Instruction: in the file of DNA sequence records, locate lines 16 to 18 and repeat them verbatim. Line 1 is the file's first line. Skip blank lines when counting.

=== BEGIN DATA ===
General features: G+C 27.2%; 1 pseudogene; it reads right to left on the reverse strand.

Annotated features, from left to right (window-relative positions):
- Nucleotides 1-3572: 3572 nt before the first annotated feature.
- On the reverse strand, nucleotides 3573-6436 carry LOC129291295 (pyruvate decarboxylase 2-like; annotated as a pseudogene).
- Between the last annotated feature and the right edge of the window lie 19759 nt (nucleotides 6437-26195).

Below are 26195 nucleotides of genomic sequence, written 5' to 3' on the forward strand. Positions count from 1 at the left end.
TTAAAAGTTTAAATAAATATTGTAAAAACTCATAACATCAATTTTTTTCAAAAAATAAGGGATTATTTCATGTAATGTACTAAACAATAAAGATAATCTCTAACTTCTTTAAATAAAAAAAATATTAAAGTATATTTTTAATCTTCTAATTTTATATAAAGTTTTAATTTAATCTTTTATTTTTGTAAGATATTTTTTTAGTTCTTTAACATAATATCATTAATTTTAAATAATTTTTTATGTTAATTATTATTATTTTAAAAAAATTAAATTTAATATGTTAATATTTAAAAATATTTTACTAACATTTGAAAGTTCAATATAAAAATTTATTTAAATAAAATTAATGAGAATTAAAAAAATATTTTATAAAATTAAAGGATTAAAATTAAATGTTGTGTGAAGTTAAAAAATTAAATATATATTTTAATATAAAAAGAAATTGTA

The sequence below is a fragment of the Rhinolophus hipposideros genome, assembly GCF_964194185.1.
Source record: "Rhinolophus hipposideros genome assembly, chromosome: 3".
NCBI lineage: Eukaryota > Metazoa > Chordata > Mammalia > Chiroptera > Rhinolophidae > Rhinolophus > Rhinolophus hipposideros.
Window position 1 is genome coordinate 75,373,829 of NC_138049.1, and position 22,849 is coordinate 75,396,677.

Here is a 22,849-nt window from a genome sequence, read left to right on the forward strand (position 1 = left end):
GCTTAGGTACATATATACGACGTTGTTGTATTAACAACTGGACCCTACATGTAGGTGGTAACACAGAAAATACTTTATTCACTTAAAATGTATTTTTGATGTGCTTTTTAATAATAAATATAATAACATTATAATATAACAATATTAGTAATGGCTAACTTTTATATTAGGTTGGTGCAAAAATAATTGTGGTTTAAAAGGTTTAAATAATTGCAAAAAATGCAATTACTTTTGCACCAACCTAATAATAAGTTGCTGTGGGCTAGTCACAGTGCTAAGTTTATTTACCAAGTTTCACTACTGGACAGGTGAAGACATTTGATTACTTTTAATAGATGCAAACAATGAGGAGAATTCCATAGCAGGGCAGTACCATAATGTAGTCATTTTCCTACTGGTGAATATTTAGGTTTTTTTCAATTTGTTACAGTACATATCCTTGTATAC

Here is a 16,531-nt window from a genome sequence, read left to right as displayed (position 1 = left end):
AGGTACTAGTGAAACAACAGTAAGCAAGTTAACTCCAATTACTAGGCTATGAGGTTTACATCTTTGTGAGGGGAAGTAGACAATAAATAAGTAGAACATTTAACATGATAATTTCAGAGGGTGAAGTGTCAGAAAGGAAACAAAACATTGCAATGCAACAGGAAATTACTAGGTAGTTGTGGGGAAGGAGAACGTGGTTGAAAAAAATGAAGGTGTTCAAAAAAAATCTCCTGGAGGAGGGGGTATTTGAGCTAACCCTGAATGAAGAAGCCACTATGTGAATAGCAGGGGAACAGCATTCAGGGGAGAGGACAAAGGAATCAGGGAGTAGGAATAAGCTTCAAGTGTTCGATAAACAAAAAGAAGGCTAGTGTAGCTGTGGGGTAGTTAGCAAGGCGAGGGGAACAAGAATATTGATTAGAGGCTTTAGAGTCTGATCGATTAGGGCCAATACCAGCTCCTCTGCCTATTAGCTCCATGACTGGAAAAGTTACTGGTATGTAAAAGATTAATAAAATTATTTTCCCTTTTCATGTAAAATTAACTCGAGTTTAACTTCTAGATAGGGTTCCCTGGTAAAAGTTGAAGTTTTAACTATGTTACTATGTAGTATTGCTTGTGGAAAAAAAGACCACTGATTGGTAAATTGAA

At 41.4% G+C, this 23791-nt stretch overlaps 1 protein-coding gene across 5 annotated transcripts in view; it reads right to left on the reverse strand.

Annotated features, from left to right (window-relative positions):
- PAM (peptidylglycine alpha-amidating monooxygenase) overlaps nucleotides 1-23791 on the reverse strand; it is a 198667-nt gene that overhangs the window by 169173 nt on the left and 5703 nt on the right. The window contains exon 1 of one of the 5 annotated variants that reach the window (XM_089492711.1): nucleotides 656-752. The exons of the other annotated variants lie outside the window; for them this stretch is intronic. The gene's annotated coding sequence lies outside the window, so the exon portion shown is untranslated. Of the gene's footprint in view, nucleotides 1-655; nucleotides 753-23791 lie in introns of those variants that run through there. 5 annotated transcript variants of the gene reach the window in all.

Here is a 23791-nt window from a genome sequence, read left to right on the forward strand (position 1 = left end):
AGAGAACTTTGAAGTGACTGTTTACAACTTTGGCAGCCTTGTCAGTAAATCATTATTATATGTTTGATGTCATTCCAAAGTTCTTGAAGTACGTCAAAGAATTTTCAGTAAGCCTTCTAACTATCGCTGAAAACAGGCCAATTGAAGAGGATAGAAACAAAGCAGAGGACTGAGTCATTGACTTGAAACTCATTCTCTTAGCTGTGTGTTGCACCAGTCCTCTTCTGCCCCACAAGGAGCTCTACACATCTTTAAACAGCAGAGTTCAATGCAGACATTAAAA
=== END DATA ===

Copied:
At 41.4% G+C, this 23791-nt stretch overlaps 1 protein-coding gene across 5 annotated transcripts in view; it reads right to left on the reverse strand.

Annotated features, from left to right (window-relative positions):
- PAM (peptidylglycine alpha-amidating monooxygenase) overlaps nucleotides 1-23791 on the reverse strand; it is a 198667-nt gene that overhangs the window by 169173 nt on the left and 5703 nt on the right. The window contains exon 1 of one of the 5 annotated variants that reach the window (XM_089492711.1): nucleotides 656-752. The exons of the other annotated variants lie outside the window; for them this stretch is intronic. The gene's annotated coding sequence lies outside the window, so the exon portion shown is untranslated. Of the gene's footprint in view, nucleotides 1-655; nucleotides 753-23791 lie in introns of those variants that run through there. 5 annotated transcript variants of the gene reach the window in all.